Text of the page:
All ACT Math Resources
Example Question #44 : Fractions
A rectangular container holds a liquid. The dimensions of the container are 5 cm by 5 cm by 4 cm. If the container is half full, how much liquid is in the container (1 cm3 = 1mL)?
The total volume is 5 * 5 * 4 = 100 cm3 . Half of this is 50 cm3 which is 50 mL.
Example Question #365 : Arithmetic
A dog eats treats in days. At this rate, how many treats does the dog eat in days?
This is a rate problem. We need to first find out how many treats a day the dog eats. Then to find the number of treats the dog eats in days, we multiply the number of days by the number of treats a day the dog eats.
From the given information, we know that the dog eats treats a day.
Then we multiply that number by the number of days.
Example Question #1 : Proportion / Ratio / Rate
One serving of party drink is comprised of of syrup, of water, and of apple juice. If a large bowl of the drink contains of apple juice, how much of the total drink is in the bowl?
The total drink is made up of . Therefore, for a problem like this, you can set up a ratio:
First, simplify the right side of the equation:
Next, solve for :
. Therefore, the total amount of drink is .
Example Question #2 : Proportion / Ratio / Rate
There is a coffee drink made of of coffee, of milk, of cream, and of flavoring. If you have an unlimited amount of flavoring and milk but only of cream and of coffee, how many ounces of drink can you make? (Presume that you cannot make partial servings.)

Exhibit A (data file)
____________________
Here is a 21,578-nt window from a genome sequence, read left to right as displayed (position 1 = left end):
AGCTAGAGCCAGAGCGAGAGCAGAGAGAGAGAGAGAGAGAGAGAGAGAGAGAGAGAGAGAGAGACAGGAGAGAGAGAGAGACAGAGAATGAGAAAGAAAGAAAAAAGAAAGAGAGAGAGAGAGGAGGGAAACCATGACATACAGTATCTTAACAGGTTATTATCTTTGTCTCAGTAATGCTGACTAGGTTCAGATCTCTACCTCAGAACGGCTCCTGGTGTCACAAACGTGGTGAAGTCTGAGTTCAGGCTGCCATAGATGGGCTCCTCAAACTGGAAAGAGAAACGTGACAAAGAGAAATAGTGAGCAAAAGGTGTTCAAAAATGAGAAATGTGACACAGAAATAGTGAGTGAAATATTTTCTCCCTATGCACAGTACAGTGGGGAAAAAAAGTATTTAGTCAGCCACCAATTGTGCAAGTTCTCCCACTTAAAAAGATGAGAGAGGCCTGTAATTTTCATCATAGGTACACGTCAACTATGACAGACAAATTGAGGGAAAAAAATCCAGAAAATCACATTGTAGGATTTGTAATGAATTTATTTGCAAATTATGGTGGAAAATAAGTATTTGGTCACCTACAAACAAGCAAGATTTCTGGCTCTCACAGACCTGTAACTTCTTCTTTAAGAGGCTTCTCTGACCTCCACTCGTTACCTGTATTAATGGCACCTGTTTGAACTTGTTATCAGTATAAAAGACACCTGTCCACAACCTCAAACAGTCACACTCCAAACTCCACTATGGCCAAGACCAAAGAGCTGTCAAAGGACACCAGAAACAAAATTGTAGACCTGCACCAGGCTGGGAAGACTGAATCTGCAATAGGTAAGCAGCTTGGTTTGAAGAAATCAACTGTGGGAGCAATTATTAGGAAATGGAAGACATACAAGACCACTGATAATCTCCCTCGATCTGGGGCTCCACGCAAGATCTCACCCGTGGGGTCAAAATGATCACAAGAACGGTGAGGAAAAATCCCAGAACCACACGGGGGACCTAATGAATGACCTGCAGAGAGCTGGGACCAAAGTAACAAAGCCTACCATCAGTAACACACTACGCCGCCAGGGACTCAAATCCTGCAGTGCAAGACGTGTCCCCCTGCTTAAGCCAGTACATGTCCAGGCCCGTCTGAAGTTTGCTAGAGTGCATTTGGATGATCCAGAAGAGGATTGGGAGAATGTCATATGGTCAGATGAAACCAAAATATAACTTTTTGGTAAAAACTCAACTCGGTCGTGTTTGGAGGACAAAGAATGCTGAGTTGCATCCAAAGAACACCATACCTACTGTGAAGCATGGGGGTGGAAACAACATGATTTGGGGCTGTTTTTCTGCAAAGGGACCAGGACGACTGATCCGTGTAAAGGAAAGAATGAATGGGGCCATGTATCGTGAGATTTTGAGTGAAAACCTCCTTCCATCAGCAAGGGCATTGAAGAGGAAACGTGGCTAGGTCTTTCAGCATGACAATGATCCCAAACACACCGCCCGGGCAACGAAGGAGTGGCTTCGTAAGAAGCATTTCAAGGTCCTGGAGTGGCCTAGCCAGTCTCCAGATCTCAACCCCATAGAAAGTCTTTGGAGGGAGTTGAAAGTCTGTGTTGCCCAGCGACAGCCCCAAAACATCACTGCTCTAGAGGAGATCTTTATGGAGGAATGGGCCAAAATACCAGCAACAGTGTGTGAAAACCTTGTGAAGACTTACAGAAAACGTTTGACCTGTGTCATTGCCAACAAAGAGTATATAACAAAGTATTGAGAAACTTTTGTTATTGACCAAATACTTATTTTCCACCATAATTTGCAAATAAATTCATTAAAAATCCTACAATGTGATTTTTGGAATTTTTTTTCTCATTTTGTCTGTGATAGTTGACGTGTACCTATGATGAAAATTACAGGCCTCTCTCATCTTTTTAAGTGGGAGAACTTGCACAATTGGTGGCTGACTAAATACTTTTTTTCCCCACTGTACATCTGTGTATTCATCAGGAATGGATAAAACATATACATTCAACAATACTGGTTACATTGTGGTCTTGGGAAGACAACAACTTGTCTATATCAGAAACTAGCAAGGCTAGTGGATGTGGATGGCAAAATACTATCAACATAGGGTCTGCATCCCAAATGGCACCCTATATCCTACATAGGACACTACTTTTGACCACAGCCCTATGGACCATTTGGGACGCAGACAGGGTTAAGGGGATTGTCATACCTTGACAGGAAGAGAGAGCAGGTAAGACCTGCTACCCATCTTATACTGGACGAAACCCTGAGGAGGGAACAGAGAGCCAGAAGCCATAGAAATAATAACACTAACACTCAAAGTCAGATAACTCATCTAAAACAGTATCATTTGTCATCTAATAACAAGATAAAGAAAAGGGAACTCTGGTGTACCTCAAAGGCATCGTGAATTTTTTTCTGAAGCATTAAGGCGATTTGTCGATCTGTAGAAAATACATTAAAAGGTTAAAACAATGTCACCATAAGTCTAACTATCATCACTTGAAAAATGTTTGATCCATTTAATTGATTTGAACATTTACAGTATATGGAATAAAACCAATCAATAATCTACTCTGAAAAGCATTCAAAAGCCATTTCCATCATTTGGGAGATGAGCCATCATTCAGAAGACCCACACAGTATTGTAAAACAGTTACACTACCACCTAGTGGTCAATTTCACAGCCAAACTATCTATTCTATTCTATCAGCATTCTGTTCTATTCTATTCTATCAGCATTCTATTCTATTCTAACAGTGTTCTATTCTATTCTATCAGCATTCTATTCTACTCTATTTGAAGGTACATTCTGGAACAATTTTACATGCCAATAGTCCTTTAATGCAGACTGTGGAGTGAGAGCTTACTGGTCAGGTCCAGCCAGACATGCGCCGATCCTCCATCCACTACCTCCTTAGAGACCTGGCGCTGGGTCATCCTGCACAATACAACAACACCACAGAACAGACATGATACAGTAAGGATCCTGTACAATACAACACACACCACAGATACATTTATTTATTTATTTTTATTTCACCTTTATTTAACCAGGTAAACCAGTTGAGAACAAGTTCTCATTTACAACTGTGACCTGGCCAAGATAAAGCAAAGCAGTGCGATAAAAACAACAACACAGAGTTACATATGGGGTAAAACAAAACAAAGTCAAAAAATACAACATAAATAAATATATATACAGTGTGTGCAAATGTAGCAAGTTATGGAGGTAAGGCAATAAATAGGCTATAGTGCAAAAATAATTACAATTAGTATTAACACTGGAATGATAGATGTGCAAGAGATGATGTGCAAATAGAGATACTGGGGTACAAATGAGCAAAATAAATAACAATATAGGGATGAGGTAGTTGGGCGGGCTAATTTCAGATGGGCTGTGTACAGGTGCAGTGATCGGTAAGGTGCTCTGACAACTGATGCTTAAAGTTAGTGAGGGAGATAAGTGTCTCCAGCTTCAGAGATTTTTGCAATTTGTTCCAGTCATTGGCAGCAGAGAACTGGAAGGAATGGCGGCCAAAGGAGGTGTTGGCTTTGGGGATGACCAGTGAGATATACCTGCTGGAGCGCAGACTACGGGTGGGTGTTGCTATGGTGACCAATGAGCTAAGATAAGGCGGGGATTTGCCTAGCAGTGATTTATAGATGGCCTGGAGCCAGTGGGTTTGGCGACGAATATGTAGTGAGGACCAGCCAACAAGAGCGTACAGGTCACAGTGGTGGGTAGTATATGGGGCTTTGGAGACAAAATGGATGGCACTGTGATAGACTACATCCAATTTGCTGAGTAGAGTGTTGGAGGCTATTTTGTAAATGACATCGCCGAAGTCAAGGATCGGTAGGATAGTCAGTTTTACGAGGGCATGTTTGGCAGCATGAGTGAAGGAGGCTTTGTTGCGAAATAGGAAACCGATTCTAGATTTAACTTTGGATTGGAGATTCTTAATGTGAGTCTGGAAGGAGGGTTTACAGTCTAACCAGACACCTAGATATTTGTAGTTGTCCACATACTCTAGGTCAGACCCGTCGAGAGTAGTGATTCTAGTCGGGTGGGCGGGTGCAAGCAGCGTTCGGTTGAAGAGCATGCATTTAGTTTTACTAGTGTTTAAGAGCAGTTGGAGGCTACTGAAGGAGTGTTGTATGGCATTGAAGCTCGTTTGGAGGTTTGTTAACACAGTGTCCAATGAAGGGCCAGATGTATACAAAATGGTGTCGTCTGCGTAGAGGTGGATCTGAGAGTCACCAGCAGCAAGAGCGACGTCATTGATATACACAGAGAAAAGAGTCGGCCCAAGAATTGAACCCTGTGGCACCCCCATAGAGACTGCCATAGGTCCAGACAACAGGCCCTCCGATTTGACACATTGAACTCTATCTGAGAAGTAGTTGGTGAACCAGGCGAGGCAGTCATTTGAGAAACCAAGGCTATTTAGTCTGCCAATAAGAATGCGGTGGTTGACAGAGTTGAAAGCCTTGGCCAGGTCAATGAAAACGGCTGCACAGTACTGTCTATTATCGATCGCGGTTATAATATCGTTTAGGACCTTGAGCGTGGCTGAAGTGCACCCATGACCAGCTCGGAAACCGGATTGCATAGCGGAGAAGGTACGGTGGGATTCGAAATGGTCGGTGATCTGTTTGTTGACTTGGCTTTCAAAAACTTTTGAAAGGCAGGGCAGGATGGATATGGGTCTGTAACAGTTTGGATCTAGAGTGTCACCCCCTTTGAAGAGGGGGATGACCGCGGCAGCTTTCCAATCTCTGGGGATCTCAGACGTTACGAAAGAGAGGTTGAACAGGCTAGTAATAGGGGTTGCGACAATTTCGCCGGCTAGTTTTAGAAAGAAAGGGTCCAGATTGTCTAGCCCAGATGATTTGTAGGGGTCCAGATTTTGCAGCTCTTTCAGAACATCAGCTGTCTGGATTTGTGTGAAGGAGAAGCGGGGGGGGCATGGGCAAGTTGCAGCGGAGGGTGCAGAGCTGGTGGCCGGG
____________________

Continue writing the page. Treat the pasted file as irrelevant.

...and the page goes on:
To begin with, you need to compute what is going to be your limiting factor. For the cream, you can make:
For the coffee, you can make:
Therefore, this second value is your total number of servings. (You must choose the minimum, for it will be what limits your beverage-making.)
So, you know that each drink is . If you can make servings (remember, no partial servings!), you can make a total of .
Example Question #3 : Proportion / Ratio / Rate
A drink is made up of orange juice to carbonated water. If a bowl of this drink contains of carbonated water, how many total cups of the drink are there in the bowl?
To start this, you can set up a proportion as follows:
, where is the number of cups of orange juice.
Now, solving for , you get:
Be careful, though! This means that the total solution is actually or .
Example Question #4 : Proportion / Ratio / Rate
A solution has of solution X and of solution Y. If you wanted a solution containing of solution Y, how much total solution would you need?
To start, notice that the ratio of solution X to solution Y is:
Based on the quesiton, you know that you are looking for a certain amount of solution X based on a given amount of solution Y. Thus, for your data, you know:
Solving for X, you get:
This is the total amount of solution X that you will need to keep the ratios correct. Do not forget that you need to have a total solution amount, thus add this amount of solution X to solution Y's amount, thus giving you: